It's a rather grand sounding blog title to describe our wanderings this week through some impressive religious ruins in Central India. India is a hugely spiritual place for several religions and we've covered a lot of them - Buddhism at Ajanta caves; Hinduism, Buddhism and Jainism at Ellora caves; and an ancient Islamic city at Mandu. But let's start with some more practical points, we've been driving through rural India now for several weeks. We stocked up with provisions in Varanasi but our stores have run low. Shopping in the small towns has taken some adjusting to. It is usually Steve who does the shopping while the girls do school. Being highly organised he likes to shop once a week with a strict list of items for meals he has planned in advance (as much as I tease him about his tendencies, it works for him and we all enjoy the fruits of his labours). It's not that there isn't food in these towns but as most people are almost completely self-sufficient small scale farmers the range in the shops and stalls is rather limited. It has been like one of those TV shows where they arrive with a bag of random foods and the chief has to create a meal with it. "Can we make a week's meals out of a cauliflower, potatoes, onions, peas, bananas, tomatoes, eggs and lots of crisps?" he asked after his foraging trip into a village near one of the tiger parks. We tried lots of other towns on the road but they all had virtually the same things. As an avid carnivore he felt this diet was definitely lacking - cows are sacred; sheep rare; goat needs a lot of cooking; and having seen what pigs eat here on the side of the road even he is not keen on eating them. That leaves chickens which can be brought "fresh, fresh" (i.e. live) on the side of the road on the edges of towns. As most people don't have fridges they take them home alive but the sellers will deal with them for you if you ask. They've been delicious but personally I'd prefer them all packaged and tidy like in Tescos. Ajanta Caves have one of the prettiest locations in the whole of India, situated in a horseshoe bend on the remote Waghore River. We had spent the previous night 4kms away in the carpark at the main entrance, so rose early and hiked through quiet forest and fields. It was blissfully quiet and so wonderful to starch our legs after so long sitting in the truck. We arrived at the caves just as the first shuttle bus pulled up divulging scores of noisy school kids. As a former teacher, I'm used to loud school trips but Indian kids even impress me with their volume. If they are rich enough to have a phone, they are also very keen on selfies with foreigners, which gets a bit tiring after a while. We sneaked passed the group while they were being lined up by their teachers and climbed up to the start of the 29 caves. They were cut out of the rock between 2nd Century B.C. to the 6th Century A.D. by devout Buddhists as a place of meditation. To protect the exquisite tempera paintings, the lights were on low which made them even more atmospheric. As our eyes adjusted to the darkness we could make out the beautiful carved pillars, mandalas, figures and at the end in an antechamber was a seated statue of Buddha. As the kids caught us up, we slid out. The caves were a mixture of prayer halls, monasteries and monk's cells, wonderfully carved out of the solid rock and silently atmospheric. We were pleased we kept ahead of the crowds, as we climbed to the lookout on the opposite bank of the river we could see hordes of people arriving to admire the caves. It's impressive that so many people are keen to see their cultural heritage, many countries would love to have their population so interested in the past. It was just a couple of hours drive from Ajanta to another set of caves, Ellora. As Ajanta's time passed Ellora rose from600-1000 A.D. It wasn't just the Buddhists that were busy here but the Hindus and the Jains too, showing impressive religious tolerance as they are side by side. We were completely blown away by the Hindu Kailasa Temple, the biggest monolithic structure in the world. It's hard to believe that this huge temple complex was carved from one piece of solid rock over 150 years by 7000 labourers. It's solid structure was softened by delicate carvings. Climbing up to its surrounding galleries you got a real sense of the the amazing engineering that took place 1300 years ago, as you could see the jagged rock above morph into the smooth contoured lines of the temple below. Huge monasteries, temples and stunning statues were contained in the 33 other caves. I couldn't really think of them as "caves", even though they are contained within a rock face because they are all such unique man-made buildings with no rough surfaces or the smell of bat guano. Heading northwards towards Udipur in Rajasthan, a 3 day drive, Steve picked out a spot about half-way along to have a break from our now usual petrol station night parking places during our long drives. "It's in the middle of nowhere. I think it has some ruins and it's only a few kilometres off the highway," so we took the narrow winding road to Mandu through villages away from the dual-carriageway. What a good call, it turned out that Mandu was a delightful set of Afghan ruinsfrom the 15th Century. Scattered on the top of an escarpment and set amongst several villages. Pink sandstone mosques, madrassas and palaces glowed enticingly in the lateafternoon sun as we wandered into the main village to take a look. We were the only visitors and we could enjoy them at leisure while the girls made up stories about what it might be like there when it was in its heyday. The next morning, it was the same story as we had the immaculately manicured Royal Enclave ruins to almost ourselves. No one comes to India looking for solitude, in a country of 1.2 billion people it can be hard to find a quiet spot sometimes, but it made a nice change. The ruins were extensive and full of gorgeously designed bathing pools with layers of steps for the palace's harem. We could picture the place lit up by flickering oil lamps and billowing curtains full of the emperor's 1500 wives, straight out of 101 Arabian Nights. As we wandered back to our parking spot in a hotel's grounds, people smiled and said 'Namaste," as we passed by. The friendly food stall owner, where we had bought chapatis the night before (we were trying to substitute them for tortillas so we could have Mexican....yes, you guessed it....chicken) waved us over too see what was bubbling in the pot. It was just that sort of place, relaxed and friendly. "Let's just stay another night, it may be a while till we find another place so tranquil," I suggested. It was several kilometres south to one of the main draws of the ruins, Rupmati's Pavilion, which comes with a tragic romantic story, made famous by local folk songs. It wasn't quite as relaxed as that morning with lots of school groups and other visitors but it was beautiful. By now the girls and Steve, were out right refusing the selfie takers but I was happy to join the families or teenage girls for a quick snap until it got to the point that I couldn't really look around because of so many photo requests.   In a couple of months we want to do a big trek in Nepal, so we took the long walk back through villages to help us get fit. It was lovely in the late afternoon strolling through the very rural farming villages, people smiled and waved as we passed by. Mandu was an unexpected gem and definitely worth stopping for a couple of nights. As we left we could see that the ruins were scattered far and wide across the top of the escarpment, we even had to squeeze the truck through several ancient city gates on the main road down. It was exciting as we drove northwards when we started to see camels trains and men with ridiculously big bright turbans and twirly moustaches herding sheep along the motorway, it could only mean one thing....we were getting closer to Rajasthan.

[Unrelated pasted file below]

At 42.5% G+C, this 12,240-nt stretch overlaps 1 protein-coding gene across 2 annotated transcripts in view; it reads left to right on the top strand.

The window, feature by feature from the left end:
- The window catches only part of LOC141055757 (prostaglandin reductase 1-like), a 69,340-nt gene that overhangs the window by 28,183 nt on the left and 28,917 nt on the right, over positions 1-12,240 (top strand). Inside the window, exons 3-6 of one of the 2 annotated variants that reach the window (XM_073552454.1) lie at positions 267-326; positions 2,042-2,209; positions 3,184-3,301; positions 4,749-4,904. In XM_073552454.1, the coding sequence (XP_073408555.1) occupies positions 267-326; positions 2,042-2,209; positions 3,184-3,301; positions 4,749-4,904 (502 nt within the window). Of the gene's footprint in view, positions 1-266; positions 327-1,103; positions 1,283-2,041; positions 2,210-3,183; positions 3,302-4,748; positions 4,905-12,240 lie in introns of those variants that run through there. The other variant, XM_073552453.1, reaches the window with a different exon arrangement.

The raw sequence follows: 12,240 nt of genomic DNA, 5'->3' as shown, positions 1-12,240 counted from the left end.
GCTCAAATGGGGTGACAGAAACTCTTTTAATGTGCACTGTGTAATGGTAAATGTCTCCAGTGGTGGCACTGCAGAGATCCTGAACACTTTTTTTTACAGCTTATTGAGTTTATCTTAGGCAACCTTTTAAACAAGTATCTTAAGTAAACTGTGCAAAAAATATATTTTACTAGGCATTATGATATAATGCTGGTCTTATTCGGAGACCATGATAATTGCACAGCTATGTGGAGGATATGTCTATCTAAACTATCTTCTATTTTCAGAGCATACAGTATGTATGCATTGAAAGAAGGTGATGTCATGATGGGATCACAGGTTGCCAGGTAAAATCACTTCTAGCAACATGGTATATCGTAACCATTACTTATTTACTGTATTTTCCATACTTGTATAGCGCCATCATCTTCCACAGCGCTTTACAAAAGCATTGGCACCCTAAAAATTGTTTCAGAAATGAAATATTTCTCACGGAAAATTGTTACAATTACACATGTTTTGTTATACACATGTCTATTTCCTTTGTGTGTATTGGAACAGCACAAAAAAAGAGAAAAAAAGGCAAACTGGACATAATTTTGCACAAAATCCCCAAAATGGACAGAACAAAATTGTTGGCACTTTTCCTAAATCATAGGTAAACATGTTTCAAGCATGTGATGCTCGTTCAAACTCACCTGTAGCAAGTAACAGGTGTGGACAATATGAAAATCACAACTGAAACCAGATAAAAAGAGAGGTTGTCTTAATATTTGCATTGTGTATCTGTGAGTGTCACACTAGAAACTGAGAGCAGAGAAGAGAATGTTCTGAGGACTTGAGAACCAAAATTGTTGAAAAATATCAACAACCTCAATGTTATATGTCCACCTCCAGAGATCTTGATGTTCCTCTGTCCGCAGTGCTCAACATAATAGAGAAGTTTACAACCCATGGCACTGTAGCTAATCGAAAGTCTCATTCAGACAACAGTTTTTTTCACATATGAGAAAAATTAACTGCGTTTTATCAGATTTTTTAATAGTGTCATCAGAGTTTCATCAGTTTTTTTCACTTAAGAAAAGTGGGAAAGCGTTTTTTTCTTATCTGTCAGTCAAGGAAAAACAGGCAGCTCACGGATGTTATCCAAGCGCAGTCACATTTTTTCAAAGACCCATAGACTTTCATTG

Tiger Country

You need to be patient to spot tigers. The jeep stopped again for the umpteenth time as we listened for alarm calls from the deer announcing that a tiger was on the move. But all we could see as we peered into the undergrowth was more of the beautiful Sal forest. You have to be patient I kept reminding myself. We were in Bandhavgarh National Park, supposedly one of the best places in India to see tigers, on our third safari drive and yet we were still out of luck. One of the advantages of the way we travel is that we are not on a fixed schedule, so I thought no problem we can just stay another day. One of the disadvantages with the Tiger parks is they are popular and we hadn't booked entrance permits in advance. Even so a small number of jeep tickets were sold each day on a first come first served basis. So it was just a matter of queuing. I had become quite adept over the last few days of queuing Indian style. On the morning of our third safari we had an advantage. We were parked up in the complex where the ticket office was. Each night the watchman locked the gates. The ticket office opened at 5am but the gates we were told would open sometime after 4am. The alarm went off at 4am and I quickly dressed in as many layers as I could and stumbled out into the freezing pitch black, I rooted myself directly in front of the ticket window knowing this time, I couldn't be elbowed out of the way as other guys had tried to do previously. With so few last minute spots available, I was determined we were going to get in. Each jeep holds 6 people and as there were two other guys travelling independently they joined us for the morning safari. I am really glad they did. It was late morning and we were just discussing doing it all again the next day when one of the other travellers shouted "Stop, I see something, back up". We slowly backed up and could see something moving in the distance in the forest, it was a tiger. Then the guide said look there are two of them. Excitedly we watched as they walked towards us. It was a young female followed by a massive male. She was coming into season but was not ready for the male yet. He of course just kept following her, which she was not happy about and kept snarling and roaring her displeasure. They sat down about 30metres away shaded by some bush and we watched and waited. A few other jeeps arrived at which point the female stood up, now she was annoyed both by the male and the attention of the jeeps. She walked a step towards us, then crouched, her ears went back and she roared as she leapt towards us. Our guide shot up and shouted back at her and she didn't advance anymore. Talk about your hairs standing up on the back of your neck. The jeeps sensibly moved back a bit to allow a corridor for the tigers to move through. As they moved across the road we could see the big difference in size between the male and the female as well as enjoy their magnificence. And then no sooner had they moved off the road and they were gone blending back into the jungle. What a sight and privilege to witness such majestic animals in their natural habitat. Whilst the previous two game safaris had not been as exciting we still got to see an array of Indian wildlife; sambar deer, spotted deer, wild boar, langur monkeys, barking deer as well as a wide range of birds. The reserve was like a tiny island of forest in the mass of humanity that is India. It was lovely to be in such a tranquil area and just a shame so few of these areas still exist. I suppose that's what makes them more special. We left Bandhavgarh NP and headed to Kanha NP which was supposedly the inspiration for the Jungle Book by Rudyard Kipling. In this part of the state of Madhya Pradesh the roads were surprisingly good. It was a very rural area and the roads were narrow but they were well tarred and traffic was light. We could enjoy the scenery as we travelled of people working in the fields and the little villages we passed through. At Kanha NP we found a hotel which had a big parking area we could stay in. The owner was very helpful and friendly, even standing in the queue with me for tickets the following day. The next morning was bitterly cold, there was frost in the grass, but we set out hopeful of more tiger. Kanha is home to some rare Swamp Deer and is the only park they are found in and we were lucky to see some as well as jackals and some of the same species of animals we had seen before. Gilly even saw a jungle cat but I was too slow and couldn't see or photograph it. We did get to see a tiger again but a long way in the distance. We saw it stroll across some long grass before melting back into the jungle. For some such a fleeting glance would still be fantastic but now after our previous sighting we were greedy for more so we headed onto our third park, Pench NP. On arrival we found an agent who could sort out the bookings for us, great no queuing. There was availability for the Monday morning after the weekend rush. It's great to see so many locals enjoying their parks but it does make getting permits harder unless you book well in advance. With a day to kill we decided to take a safari in the buffer zone next to the park. We didn't expect to see tiger (early morning is the best time) but it was still a pleasant drive where we could enjoy the animals and birds of the forest and as it was in the afternoon it was a lot warmer. We had camped up for the night just outside the village on effectively the village common land. People here were friendly without been over intrusive, sometimes an issue in India, and we had a pleasant wander around the village. We were up early again for our last safari. Would we get lucky? Well we again saw an array of wildlife including Indian Bison which we had not seen before. Stopping to listen to the sounds of the jungle we could hear Deer alarm calls on both sides of us, signs of tigers moving but we couldn't see anything. It all went quiet so we continued with the drive.   A short while later our driver returned to the area where the calls had been coming and there sat by a tree was a young male tiger. We weren't the first jeep to see it and soon a number of jeeps were lined up along the road. The tiger started to move off and the jeeps started moving too. We were at the back and worried we would not see much but as the jeeps bunched together the tiger changed course and came around the back of us, not more than 10 metres from our jeep and with us having a wonderfully unobstructed view. After he crossed the road with nonchalance the tiger paused to scent mark a bush and then to proudly walk off into the jungle off which he is no doubt, the King. In fact the tiger was so close, Alisha got better photos with her camera than we did with ours using the big zoom.   It was a great end to a week of safaris in the National Parks of Madhya Pradesh but it was time to leave and see some more of India. Let's just hope the roads are good.